Another distinctive finding was that, when participants were asked to perform tasks measuring their grip strength, a part of their brain involved in coordinating and directing actions showed reduced activation – whereas, in people in good health, she showed increased activation.

This area of ​​the brain, the right temporoparietal junction, is involved in “telling the legs to move, the mouth to open and eat – it kind of means to do something,” Dr. Komaroff said. . “When it doesn’t turn on properly, it’s more difficult to get the body to make that effort,” he continued, adding that the NIH researchers “speculate that the chronic immune stimulation they have found and the changes in the gut microbiome that they found could lead to these brain changes, which then lead to symptoms.

Experts have cautioned that the results of this small study may not reflect the experience of many people with ME/CFS.

The disease can also develop in people who have not been infected. And while ME/CFS is often characterized by a severe loss of energy after physical or cognitive exertion (a phenomenon called post-exertion malaise), study participants had to be functional enough to undergo an intense assessment for days of visits to the NIH in Maryland.

“They selected rather healthy patients,” said Dr. Carmen Scheibenbogen, professor of immunology at the Institute of Medical Immunology at the Charité Hospital in Berlin, who was not involved in the study. “I think there are a lot of interesting results, it’s just disappointing because it was a very important approach and they selected patients who are not very representative.”

Beth Pollack, a research scientist at the Massachusetts Institute of Technology, noted that in the years since their participation, four of the 17 patients “spontaneously recovered” from the disease, which she said is “not typical of ME/CFS”.

She and Dr. Scheibenbogen also pointed out that the study did not find medical signatures of the disease documented by other research. For example, the study did not find that patients performed worse on cognitive tests or had neuroinflammation.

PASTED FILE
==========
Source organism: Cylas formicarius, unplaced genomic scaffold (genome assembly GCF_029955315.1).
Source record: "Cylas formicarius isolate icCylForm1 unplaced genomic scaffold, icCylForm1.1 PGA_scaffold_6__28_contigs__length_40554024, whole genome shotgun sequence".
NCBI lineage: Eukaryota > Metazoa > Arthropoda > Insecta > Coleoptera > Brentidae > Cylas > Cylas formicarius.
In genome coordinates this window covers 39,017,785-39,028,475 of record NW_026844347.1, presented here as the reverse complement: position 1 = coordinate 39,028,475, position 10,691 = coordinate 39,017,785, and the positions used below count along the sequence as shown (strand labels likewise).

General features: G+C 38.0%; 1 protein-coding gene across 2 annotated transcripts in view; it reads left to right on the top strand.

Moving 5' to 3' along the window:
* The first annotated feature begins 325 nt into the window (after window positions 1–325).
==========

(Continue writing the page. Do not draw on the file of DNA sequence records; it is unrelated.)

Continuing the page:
“These are well-established pathologies and really central to ME/CFS,” Ms. Pollack said, adding “so it doesn’t address everything and contradicts some of the things we know.”

Dr. Scheibenbogen said the most important findings are that the disease is caused by dysregulation of the immune system and that researchers clearly state that it is a physiological condition “and not a psychosomatic illness.”

Experts said the study, which is the first detailed NIH study of ME/CFS, should be considered only a step in understanding the disease, its severity and potential cures. “We need to move the field toward treatment research,” Ms. Pollack said.

For Ms. Caldwell, some aspects of the experience as a study participant were sobering, such as when she scored 15 on a 100-point scale of physical functioning and 6.25 on a scale “vitality” of 100 points measuring energy level and fatigue. and feelings of well-being.

Her main hope for this study, she says, is that it will encourage doctors and others to recognize ME/CFS and take it seriously.

“We’re kind of on the cusp of trying to get our heads around it, so this study is a big deal,” she said. “For so long I was criticized, dismissed, invalidated, belittled,” she added, “so the validation is huge for me.”

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Eric D. Eilerman